by Heidi Smith

# Level Algorithms and Shelf Algorithms

You can view demonstrations of all the algorithms explained below by clicking on the one you are interested in

The performance of all the demonstrations is assessed, and displayed on the screen after all of the rectangles have been placed in the bin. This is shown as the percentage of wasted space (space not filled by a rectangle) in the bin. It is calculated by finding the ratio of the total area of all the rectangles in the list, and the area of bin used to pack them, (the area below the top of the highest rectangle).

## Level Algorithms

Level algorithms are off-line algorithms. Their first step involves pre-sorting the list of rectangles into order of decreasing heights, i.e. the first rectangle to be packed will be the tallest and the last, the shortest. The packing is then made up of a series of levels. Each rectangle is successively packed into the bin by placing its bottom edge so as it rests on one of the levels. The first level is the bottom of the bin and each new level is defined by drawing a horizontal line across the bin through the top of the tallest (i.e. first) rectangle on the previous level.

### Next-fit decreasing height (NFDH) algorithm

The NFDH algorithm is a level algorithm which uses the next-fit approach to pack the sorted list of rectangles. The rectangles are packed, left-justified on a level until the next rectangle will not fit. This rectangle is used to define a new level and the packing continues on this level. The earlier levels are not revisited.

To view a demonstration of the NFDH algorithm click here

### First-fit decreasing height (FFDH) algorithm

This is another level algorithm which this time uses the first-fit approach. Each rectangle is placed on the first (i.e. lowest) level on which it will fit. If none of the current levels have room, a new level is started.

To view a demonstration of the FFDH algorithm click here

## Shelf Algorithms

Shelf algorithms are variants of the level algorithms which avoid pre-sorting the list of rectangles. Therefore, unlike the level algorithms, shelf algorithms are on-line. To achieve this, the levels, rather than being determined by their tallest rectangle, come in fixed sized shelves, whose heights are determined by a parameter r, ( 0 < r < 1 ). Each arriving rectangle is classified according to its height. Then, the packing is constructed as a series of shelves, with rectangles of similar heights being packed onto the same shelves.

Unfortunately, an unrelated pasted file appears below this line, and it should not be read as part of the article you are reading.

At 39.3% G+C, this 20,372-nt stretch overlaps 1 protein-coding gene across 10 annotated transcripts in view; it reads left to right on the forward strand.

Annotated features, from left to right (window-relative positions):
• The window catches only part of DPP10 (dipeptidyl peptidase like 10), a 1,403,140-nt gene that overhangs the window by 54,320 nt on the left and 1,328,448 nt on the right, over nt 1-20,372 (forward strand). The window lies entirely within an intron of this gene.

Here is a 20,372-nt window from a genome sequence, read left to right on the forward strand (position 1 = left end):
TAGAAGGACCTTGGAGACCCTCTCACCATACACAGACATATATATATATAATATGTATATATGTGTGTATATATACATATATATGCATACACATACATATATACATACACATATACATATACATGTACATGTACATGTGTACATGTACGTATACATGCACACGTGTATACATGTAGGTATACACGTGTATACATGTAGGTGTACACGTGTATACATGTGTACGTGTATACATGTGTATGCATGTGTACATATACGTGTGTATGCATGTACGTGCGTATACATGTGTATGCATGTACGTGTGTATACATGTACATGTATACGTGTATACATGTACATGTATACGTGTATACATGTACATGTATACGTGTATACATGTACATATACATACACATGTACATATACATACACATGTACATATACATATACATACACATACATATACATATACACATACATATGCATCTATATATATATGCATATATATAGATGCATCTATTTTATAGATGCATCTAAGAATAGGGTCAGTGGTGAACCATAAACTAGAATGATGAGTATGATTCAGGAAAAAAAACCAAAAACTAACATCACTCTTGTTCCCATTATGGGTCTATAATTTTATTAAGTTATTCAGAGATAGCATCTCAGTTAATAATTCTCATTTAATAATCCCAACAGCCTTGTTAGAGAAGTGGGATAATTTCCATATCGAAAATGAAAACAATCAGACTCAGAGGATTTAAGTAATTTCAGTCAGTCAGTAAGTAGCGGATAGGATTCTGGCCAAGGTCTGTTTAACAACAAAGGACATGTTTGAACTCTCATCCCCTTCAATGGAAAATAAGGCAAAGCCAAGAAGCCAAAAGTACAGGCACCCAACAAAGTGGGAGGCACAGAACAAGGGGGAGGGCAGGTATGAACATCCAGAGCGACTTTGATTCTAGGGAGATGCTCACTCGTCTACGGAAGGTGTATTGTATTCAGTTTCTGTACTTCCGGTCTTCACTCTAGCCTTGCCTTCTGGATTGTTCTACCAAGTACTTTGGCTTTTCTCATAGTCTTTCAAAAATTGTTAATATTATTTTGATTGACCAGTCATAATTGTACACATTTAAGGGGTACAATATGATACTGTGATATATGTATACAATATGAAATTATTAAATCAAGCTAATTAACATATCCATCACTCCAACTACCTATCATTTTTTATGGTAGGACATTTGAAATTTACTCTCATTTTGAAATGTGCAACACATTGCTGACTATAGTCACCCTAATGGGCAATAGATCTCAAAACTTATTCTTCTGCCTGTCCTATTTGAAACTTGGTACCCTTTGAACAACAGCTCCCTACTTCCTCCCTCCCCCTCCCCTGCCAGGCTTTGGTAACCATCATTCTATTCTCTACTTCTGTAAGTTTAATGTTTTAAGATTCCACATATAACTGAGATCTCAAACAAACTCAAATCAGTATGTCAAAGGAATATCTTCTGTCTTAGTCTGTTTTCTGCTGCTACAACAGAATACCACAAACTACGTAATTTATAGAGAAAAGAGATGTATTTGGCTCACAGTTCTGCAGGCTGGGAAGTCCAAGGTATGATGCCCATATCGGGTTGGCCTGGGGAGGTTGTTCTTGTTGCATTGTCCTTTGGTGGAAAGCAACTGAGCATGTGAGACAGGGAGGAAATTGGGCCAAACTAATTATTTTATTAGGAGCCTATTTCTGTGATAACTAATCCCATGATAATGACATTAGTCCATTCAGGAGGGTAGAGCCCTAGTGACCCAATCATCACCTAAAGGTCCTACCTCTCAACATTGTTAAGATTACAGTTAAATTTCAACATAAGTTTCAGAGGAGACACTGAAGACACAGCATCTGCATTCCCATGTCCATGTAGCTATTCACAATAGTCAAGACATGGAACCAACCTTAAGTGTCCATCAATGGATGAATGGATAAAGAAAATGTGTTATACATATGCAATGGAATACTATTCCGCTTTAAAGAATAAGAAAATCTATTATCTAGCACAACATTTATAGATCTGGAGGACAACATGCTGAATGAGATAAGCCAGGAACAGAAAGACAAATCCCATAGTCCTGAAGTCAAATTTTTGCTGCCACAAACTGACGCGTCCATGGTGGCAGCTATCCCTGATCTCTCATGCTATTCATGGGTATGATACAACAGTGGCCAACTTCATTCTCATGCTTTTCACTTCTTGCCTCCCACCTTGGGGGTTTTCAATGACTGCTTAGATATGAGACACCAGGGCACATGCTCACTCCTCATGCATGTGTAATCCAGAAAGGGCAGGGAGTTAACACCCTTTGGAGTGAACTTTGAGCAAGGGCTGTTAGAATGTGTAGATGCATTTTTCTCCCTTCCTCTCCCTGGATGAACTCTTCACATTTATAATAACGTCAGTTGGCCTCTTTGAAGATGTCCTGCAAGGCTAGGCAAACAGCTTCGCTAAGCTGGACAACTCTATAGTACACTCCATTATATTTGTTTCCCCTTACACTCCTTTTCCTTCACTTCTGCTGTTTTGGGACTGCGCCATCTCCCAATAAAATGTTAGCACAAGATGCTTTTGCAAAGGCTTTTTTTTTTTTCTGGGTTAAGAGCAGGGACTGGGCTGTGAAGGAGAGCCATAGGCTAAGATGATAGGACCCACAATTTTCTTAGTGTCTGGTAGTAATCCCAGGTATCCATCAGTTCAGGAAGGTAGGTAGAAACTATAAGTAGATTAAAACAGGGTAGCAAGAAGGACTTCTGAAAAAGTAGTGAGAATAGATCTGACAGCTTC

Shelf sizes come in the form rk. Each rectangle of height h, is packed onto a shelf having height rk, which satisfies the equation,

rk+1<= h <= rk

for some integer value k. The parameter r is pre-specified, and its aim is to limit the amount of wasted space allowed on each shelf. You are able to vary r in the demonstration applets to see how it affects the packing.

For small r, (r approximately equal to zero), the range of heights allowed on each shelf is large. This would often be required if there was only a small number of rectangles to pack, as you would not want every rectangle on its own individual shelf with the shelves not getting full up. It would also be useful if the list of rectangles had a wide selection of heights. In general, for small r, there would be a fewer amount of shelf heights to choose from, with each shelf containing rectangles with a larger range of heights.

For large r, (r approximately equal to one), each shelf would contain only rectangles that were very similar in height. This may be used if the list of rectangles was very long, because it would mean the likelihood of each different sized shelf becoming full up, would be increased. Another reason for having a large r, would be if the rectangles in the list, all had similar heights, so the algorithm would distinguish between the smaller differences in height. Generally, a large r would produce a wider selection of shelf heights, with the rectangles on each shelf having very similar heights.

### Next-fit shelf (NFS) algorithm

Using the next-fit approach, this algorithm packs each rectangle as far to the left as possible on the highest shelf that has the required height. (The currently active shelf of this height) If there is no room on this shelf, or there is not yet a shelf of this height in the packing, a new such shelf is created and becomes the currently active shelf for that height. Shelves of the same height, below the active shelf are not revisited.

To view a demonstration of the NFS algorithm click here

### First-fit shelf (FFS) algorithm

With the first-fit approach, the lowermost shelf of the correct height, onto which the rectangle will fit, is chosen. If there is no shelf of the required height, or none of the appropriate shelves have sufficient room, then a new shelf of that height is created.

To view a demonstration of the FFS algorithm click here